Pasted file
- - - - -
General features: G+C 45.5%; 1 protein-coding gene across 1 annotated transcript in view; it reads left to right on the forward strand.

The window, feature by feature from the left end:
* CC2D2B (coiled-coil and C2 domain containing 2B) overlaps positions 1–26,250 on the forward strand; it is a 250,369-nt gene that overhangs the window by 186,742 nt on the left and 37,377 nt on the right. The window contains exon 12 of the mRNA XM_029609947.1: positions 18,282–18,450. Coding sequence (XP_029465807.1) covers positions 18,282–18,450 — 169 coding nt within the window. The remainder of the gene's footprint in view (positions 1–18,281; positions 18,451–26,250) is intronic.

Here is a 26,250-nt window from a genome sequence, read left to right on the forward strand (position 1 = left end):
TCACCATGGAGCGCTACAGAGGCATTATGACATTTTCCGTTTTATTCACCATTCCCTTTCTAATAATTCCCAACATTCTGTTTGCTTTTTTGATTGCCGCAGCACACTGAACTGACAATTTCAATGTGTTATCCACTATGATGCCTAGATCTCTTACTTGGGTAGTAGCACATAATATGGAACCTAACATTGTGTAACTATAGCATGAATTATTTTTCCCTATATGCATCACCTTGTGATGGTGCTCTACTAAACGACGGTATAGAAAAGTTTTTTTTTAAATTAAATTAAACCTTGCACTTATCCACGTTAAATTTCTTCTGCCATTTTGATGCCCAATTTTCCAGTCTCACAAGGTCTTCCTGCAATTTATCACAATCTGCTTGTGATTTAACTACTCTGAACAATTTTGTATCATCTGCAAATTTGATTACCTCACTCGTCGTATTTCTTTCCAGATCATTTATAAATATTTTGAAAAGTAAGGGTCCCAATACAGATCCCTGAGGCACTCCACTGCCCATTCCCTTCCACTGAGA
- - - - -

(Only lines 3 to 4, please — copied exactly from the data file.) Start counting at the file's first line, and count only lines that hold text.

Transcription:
* CC2D2B (coiled-coil and C2 domain containing 2B) overlaps positions 1–26,250 on the forward strand; it is a 250,369-nt gene that overhangs the window by 186,742 nt on the left and 37,377 nt on the right. The window contains exon 12 of the mRNA XM_029609947.1: positions 18,282–18,450. Coding sequence (XP_029465807.1) covers positions 18,282–18,450 — 169 coding nt within the window. The remainder of the gene's footprint in view (positions 1–18,281; positions 18,451–26,250) is intronic.

Here is a 26,250-nt window from a genome sequence, read left to right on the forward strand (position 1 = left end):